Saudi Arabia blocks Qatari-owned BeIN sports channel
Qatar's BeIN Sports satellite receivers were blocked from broadcasting in Saudi Arabia amid mounting regional tensions that escalated following a blockade on Doha by neighbouring Gulf states.
The decision to ban the popular channel - including its official website - was confirmed by the kingdom's general authority for audiovisual media on Monday, noting its alleged lack of licencing.
The Doha-based channel was formerly known as al-Jazeera Sport and owns exclusive rights to broadcast major football leagues to the Middle East, including the FIFA World Cup, the UEFA Champions League, UEFA Europa League and the English Premier League among others.
The situation has led to confusion and anger among Saudi football fans who were unaware the broadcaster was formerly Al-Jazeera Sport, and so will miss out on this summer's sporting action.
The Qatari-broadcaster has been thrust into the limelight with the Gulf blockade of Doha, with sports fans signed up to BeIN Sports ready for the region's teams fixtures in the 2018 World Cup qualifiers left disapointed.
Meanwhile, a video that emerged on social media appeared to show the press officer for the Emirati national football team refusing to answer a question posed by a reporter from the Qatari-owned BeIN Sports channel.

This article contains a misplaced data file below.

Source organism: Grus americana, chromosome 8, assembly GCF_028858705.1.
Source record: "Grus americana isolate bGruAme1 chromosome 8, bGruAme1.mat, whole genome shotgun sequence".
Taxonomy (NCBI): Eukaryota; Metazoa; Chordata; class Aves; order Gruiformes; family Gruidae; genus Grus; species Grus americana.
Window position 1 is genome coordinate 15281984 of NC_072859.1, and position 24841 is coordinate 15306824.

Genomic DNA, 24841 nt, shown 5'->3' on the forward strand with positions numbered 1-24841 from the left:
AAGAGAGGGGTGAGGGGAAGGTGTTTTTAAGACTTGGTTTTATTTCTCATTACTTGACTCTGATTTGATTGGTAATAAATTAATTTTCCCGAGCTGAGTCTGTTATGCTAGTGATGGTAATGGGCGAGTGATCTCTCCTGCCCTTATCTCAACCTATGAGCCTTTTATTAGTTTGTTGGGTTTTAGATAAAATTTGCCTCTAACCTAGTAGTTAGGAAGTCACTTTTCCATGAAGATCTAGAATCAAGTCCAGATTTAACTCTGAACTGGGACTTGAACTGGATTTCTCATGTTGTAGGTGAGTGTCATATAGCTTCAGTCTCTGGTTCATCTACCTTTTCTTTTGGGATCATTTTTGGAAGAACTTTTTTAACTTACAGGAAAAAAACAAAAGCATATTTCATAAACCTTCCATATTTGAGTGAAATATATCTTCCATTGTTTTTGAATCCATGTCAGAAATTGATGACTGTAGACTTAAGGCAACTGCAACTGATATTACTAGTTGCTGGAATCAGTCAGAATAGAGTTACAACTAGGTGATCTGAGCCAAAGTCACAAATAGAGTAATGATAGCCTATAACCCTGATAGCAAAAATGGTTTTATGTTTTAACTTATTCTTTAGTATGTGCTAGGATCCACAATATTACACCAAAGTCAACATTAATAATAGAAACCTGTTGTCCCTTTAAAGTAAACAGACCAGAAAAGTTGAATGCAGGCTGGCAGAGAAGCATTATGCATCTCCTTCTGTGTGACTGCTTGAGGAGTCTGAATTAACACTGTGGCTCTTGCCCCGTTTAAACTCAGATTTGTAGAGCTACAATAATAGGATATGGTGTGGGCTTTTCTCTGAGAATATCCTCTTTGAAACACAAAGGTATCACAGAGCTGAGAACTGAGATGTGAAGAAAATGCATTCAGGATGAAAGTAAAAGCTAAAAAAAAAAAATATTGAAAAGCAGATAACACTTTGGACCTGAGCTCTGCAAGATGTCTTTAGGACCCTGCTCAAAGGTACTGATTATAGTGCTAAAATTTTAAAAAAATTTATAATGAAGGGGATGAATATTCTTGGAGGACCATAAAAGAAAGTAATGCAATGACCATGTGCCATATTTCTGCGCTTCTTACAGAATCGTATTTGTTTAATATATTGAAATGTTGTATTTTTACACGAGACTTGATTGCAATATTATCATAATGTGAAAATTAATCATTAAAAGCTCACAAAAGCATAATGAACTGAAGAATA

On Thursday, Saudi Arabia issued an outright ban against watching the al-Jazeera TV channel, issuing a warning of a 10,000 riyal ($2,700) fine if any hotel that failed to censor the Qatari news channel.
"The commission affirms the necessity to cancel a number of al-Jazeera media channels inside tourism accommodation," the unsigned Saudi tourism commission letter read.
Saudi Arabia, the United Arab Emirates, Bahrain and Egypt among other Arab nations, are engaged in a diplomatic row with Qatar over its alleged financial support for media networks that publish truth to power.
Many analysts believe the incident and the campaign that followed were planned in advance, to justify the current blockade on Qatar and force a major policy change from the more independently minded Doha.
Riyadh has called on Qatar to stop its support for Iran and Muslim Brotherhood, but several news pundits have pointed towards its real objective - to close down news organisations that are critical of the Saudi royal family.
The measures by the Saudi-Emirati camp against Qatar are proving unpopular within a large segment of the Gulf public opinion, who are wise to the fabricated outrage and have noticed the convergence between Saudi Arabia and Israel in bashing Qatar.
Hashtags in solidarity with Qatar have been trending this week, all the way from Mauritania and Turkey (Qatar Is Not Alone), to Saudi Arabia with the "Statements of (Saudi Foreign Minister Adel) al-Jubair Do Not Represent Me" and the rest of the Gulf.
A Twitter robot army, linked previously to Saudi Arabia and Bahrain, has been deployed to quickly contain and steer such narratives on Twitter.